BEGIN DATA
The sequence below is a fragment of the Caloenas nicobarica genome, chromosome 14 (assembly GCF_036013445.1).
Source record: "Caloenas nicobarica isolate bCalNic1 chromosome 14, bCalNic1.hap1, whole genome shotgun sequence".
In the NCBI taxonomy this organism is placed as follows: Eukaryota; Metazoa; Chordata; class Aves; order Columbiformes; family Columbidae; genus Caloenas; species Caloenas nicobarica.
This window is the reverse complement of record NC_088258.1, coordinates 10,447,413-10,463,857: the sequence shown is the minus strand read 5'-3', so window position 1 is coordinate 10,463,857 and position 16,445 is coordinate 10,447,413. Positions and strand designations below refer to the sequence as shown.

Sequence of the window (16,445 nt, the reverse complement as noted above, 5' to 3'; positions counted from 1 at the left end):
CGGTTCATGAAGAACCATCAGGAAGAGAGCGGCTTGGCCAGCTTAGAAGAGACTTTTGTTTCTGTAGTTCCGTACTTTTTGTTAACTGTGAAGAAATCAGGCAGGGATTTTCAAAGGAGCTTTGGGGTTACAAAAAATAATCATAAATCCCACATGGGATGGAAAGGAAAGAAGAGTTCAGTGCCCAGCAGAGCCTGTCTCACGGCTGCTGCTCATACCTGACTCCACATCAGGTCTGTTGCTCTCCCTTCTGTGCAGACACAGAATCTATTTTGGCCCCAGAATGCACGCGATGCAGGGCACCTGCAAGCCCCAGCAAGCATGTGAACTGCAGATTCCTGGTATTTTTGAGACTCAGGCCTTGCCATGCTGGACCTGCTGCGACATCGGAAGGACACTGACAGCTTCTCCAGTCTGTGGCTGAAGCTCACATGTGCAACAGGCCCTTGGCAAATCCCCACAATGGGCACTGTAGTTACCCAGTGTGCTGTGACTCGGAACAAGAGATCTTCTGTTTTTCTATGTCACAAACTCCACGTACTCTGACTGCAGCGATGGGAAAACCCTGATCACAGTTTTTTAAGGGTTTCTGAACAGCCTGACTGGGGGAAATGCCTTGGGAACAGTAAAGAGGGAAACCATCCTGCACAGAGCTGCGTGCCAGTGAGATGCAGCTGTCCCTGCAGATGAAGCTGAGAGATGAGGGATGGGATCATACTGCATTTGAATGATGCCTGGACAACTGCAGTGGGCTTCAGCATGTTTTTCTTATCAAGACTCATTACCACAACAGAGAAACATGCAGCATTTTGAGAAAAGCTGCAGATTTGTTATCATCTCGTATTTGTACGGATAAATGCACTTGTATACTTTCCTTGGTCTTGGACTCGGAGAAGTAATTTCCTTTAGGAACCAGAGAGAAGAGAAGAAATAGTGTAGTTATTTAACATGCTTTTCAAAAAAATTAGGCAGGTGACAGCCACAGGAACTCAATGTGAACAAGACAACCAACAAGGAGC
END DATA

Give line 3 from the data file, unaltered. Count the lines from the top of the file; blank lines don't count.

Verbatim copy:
In the NCBI taxonomy this organism is placed as follows: Eukaryota; Metazoa; Chordata; class Aves; order Columbiformes; family Columbidae; genus Caloenas; species Caloenas nicobarica.